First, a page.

About the Group:
Our primary research interests relate to cognitive development in both typical development and neurodevelopmental disordered groups, with a specific emphasis on spatial cognition. The broad aim of the group is to characterise both typical and atypical development of cognitive functions within a neuroconstructivist framework (i.e. functions are explored within the context of the developing brain). This involves analytical investigation of spatial performance in both small-scale (e.g. spatial ability, perception, mental imagery, drawing and construction abilities) and large-scale space (navigation and route learning abilities). We are also interested in the intersection between spatial ability and other abilities, such as motor function. Our most recent research interest relates to the relationship beween spatial thinking and Science, Technology, Engineering and Maths (STEM) in primary school age children.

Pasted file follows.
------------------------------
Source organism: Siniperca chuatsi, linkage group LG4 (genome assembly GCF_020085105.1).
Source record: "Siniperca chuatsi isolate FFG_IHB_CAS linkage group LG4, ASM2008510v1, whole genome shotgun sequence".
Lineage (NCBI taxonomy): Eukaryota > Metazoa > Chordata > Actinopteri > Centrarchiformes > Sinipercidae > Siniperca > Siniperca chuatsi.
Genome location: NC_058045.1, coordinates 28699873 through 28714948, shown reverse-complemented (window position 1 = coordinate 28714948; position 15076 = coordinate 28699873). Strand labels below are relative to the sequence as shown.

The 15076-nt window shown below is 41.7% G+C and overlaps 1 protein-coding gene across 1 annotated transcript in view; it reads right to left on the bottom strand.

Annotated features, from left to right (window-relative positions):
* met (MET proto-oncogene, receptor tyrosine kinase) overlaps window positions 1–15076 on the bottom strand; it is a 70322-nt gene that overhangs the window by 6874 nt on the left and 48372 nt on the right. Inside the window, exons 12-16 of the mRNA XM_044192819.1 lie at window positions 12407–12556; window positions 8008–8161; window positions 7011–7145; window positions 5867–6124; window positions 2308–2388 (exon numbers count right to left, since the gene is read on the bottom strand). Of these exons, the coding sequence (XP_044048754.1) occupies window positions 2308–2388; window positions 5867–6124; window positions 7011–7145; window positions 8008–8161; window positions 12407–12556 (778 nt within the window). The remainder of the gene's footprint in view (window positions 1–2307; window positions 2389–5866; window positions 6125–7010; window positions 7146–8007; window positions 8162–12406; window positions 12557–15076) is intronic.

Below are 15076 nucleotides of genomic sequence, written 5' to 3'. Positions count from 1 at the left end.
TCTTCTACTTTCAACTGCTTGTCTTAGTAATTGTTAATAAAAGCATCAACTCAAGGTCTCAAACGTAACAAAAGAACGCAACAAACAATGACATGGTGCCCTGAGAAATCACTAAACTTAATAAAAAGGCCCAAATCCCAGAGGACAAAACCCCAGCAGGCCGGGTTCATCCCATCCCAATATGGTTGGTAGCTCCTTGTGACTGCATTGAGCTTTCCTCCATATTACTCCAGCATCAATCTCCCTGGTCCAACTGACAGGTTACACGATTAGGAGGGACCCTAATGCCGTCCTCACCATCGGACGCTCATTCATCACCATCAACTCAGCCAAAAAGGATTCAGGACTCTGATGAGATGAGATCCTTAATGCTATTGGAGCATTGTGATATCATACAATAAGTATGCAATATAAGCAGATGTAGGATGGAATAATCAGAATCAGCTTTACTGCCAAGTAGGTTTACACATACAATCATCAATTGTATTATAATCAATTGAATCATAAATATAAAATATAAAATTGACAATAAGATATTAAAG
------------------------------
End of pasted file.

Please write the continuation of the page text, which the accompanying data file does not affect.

We have published work on the performance of typically developing children, typical adults, individuals with Autism, Down syndrome, Williams syndrome and Cerebral Palsy.
The group has received funding from the British Academy, the Economic and Social Research Council, the Nuffield Foundation, Education Endowment Fund, Wellcome Trust, the Bloomsbury Colleges and the Williams Syndrome Foundation, UK, as well as international funding from L’ Agence Nationale de la Recherche, Autour des Williams and Fondation Jerome Lejeune, France.
Neurodevelopmental Disorders Across the Lifespan
A Neuroconstructivist Approach (2012)
Edited by Emily K. Farran and Annette Karmiloff-Smith
. The first book to consider atypical development across multiple levels, encouraging readers to think dynamically and developmentally
. Provides the most comprehensive review of development across cognitive domains, making clinicians more sensitive to looking for underlying cognitive and neural differences
. Considers development from infancy to adulthood, encouraging the reader to think about the importance of development in understanding neurodevelopmental disorders
Last updated: December 2018